So the prophetic seventy weeks begins with the releasing of the captive Israelites from the bondage of Babylon as the starting point for the timeline that defines how long they are given to repent and embrace His way of living rather than their own ways. The angel tells Daniel that this time period will be defined by the same number that has been connected to the whole concept of vengeance, retaliation, force and revenge. But this time the number is to be linked to a new concept, a different way of relating to offenses and sins. This time the number involves grace, forgiveness and a time of probation in which offenders are given more opportunity to embrace a radically different way of relating to their Creator and to each other.
These numbers show up very interestingly again in the middle of a discussion about offenses and forgiveness between the Messiah who came to finalize this offer with His chosen people and His disciples who were still living under the alternate system of thinking. Peter was one person who was very familiar with the principle of revenge and the desire for retaliation of personal grievances. But after hanging around with Jesus for several years he was beginning to perceive that maybe there was a different option for living, but he still was very vague on what that looked like. But taking a stab in the dark during a detailed discourse by Jesus about how to deal with offenses the right way, Peter offered up what he assumed was a generous magnanimity by suggesting that maybe seven times to forgive might be the right direction to go.
This sevenfold level of forgiveness is a parallel to the sevenfold vengeance that first began with Cain. It was certainly a move in the right direction, but as Jesus quickly pointed out humanity was far past the level of the simple seven at that point. The principle of vengeance from man's perspective is so deeply ingrained in our psyche and woven into the fabric of what we assume is justice that a far more radical response is needed to address this problem. Cain had upped the number to seven but Lamech with his two wives and his fear of retribution for someone he had murdered himself during an attack on him had increased that number by seventy times. It was now time for Jesus to make clear that salvation was going to address the much larger number if it was to be effective in reversing the level of the curse in our thinking regarding this issue of vengeance, revenge and offenses.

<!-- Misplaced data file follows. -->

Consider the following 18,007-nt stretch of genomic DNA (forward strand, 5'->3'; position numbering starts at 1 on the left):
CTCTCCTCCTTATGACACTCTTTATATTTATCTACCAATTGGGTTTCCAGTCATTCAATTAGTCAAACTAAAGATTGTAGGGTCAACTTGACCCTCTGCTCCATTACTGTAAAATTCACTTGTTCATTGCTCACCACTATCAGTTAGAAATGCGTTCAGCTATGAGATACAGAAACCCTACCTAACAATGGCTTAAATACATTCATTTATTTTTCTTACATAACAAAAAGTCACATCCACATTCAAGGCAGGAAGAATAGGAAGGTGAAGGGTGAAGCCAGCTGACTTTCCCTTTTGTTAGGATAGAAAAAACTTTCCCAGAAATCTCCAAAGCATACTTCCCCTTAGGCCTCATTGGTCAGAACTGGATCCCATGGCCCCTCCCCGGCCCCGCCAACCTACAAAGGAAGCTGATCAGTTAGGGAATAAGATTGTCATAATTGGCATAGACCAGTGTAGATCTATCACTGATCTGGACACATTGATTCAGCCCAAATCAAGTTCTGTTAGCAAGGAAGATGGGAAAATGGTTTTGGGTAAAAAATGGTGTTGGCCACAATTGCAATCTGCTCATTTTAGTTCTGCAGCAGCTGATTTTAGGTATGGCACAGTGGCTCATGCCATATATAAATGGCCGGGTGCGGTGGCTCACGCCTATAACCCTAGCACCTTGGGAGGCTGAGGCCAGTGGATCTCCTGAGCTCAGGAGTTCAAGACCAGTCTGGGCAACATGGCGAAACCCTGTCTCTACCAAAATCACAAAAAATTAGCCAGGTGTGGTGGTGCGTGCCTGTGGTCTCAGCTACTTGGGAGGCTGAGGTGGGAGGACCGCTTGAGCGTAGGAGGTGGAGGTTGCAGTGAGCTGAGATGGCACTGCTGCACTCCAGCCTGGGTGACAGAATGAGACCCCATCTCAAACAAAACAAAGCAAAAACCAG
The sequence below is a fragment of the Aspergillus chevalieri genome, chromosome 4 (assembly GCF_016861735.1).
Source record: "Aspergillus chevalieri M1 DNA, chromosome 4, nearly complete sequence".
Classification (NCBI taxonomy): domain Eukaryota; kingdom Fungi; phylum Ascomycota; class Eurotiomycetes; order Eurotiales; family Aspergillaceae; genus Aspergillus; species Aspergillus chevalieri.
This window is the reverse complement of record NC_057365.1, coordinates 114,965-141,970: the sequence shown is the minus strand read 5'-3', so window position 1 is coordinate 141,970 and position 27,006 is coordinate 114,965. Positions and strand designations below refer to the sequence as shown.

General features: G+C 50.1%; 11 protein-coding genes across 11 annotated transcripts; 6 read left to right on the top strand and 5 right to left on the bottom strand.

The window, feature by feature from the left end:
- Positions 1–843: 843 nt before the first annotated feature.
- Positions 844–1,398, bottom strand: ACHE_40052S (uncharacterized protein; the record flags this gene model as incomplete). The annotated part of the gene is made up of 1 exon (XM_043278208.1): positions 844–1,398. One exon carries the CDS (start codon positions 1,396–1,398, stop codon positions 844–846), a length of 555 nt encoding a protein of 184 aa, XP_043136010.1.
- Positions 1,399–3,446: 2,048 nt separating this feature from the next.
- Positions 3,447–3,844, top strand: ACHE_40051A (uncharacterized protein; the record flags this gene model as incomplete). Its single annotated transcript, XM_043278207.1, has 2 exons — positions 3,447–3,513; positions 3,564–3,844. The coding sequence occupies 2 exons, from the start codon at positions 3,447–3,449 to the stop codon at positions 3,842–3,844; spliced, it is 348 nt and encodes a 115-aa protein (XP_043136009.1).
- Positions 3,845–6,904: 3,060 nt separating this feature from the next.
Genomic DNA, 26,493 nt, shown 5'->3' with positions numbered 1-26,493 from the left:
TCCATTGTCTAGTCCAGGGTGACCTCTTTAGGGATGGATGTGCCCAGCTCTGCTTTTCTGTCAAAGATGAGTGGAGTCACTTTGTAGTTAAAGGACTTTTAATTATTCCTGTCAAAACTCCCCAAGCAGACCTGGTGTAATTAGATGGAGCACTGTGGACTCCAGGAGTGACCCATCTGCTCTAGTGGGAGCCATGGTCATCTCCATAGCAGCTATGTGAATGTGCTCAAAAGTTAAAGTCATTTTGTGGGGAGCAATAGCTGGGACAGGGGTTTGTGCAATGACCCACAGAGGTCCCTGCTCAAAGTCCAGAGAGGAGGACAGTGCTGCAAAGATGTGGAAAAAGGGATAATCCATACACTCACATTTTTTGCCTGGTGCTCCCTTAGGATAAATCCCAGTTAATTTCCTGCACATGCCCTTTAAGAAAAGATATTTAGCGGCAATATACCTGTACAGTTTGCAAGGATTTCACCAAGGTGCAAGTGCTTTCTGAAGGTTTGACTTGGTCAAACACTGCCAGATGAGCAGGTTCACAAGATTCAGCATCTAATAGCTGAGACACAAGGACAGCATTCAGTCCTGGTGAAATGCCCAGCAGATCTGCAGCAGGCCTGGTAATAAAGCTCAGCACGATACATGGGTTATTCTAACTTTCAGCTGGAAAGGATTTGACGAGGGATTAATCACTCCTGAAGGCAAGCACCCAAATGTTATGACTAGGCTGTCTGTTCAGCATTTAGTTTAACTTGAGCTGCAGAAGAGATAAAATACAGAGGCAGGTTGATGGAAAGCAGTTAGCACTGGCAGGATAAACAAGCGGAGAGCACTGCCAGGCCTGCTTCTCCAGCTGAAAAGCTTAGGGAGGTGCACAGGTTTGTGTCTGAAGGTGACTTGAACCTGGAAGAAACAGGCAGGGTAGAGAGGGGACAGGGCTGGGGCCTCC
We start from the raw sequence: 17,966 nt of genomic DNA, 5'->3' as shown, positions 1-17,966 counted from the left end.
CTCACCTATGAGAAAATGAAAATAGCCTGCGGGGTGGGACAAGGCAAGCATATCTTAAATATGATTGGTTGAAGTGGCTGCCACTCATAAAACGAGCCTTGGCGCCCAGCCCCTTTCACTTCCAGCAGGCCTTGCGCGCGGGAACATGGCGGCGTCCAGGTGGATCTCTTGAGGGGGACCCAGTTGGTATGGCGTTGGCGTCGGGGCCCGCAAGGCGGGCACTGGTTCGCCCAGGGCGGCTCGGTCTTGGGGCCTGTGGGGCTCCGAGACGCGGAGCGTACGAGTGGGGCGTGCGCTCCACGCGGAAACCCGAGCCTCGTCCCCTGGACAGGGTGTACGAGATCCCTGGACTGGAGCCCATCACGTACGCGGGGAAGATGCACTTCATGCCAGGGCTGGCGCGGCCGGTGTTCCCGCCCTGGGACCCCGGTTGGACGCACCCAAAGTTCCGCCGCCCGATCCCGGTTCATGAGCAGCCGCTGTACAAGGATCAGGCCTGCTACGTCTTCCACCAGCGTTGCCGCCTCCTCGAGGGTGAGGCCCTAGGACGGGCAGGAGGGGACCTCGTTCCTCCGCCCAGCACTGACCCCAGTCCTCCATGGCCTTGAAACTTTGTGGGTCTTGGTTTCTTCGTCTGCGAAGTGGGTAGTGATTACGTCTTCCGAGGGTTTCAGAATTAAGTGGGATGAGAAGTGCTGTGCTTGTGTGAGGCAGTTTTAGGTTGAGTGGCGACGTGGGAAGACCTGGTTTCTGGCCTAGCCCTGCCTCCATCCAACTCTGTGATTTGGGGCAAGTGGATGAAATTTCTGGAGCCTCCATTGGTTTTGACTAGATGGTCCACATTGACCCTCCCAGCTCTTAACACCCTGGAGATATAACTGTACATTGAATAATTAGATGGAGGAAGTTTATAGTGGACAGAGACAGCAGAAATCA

What this is outlining is the deep issue of how we are going to choose to relate to offenses in our lives. Early on sinners chose to relate to offenses by seeking revenge and using threats of multiplied revenge as their primary defense to protect themselves from the increasing dangers created by this very principle. But to reverse the curse of sin that is rooted in fear and force and deception, God is introducing a new (to us) principle that is exactly opposite of what comes natural to the fallen sinful heart. Jesus clearly spells out that to the same level we have depended on desires for vengeance to protect us, we must now let go of our dependency on that as our protection in order to be released from the hold that all of this false system has over our lives.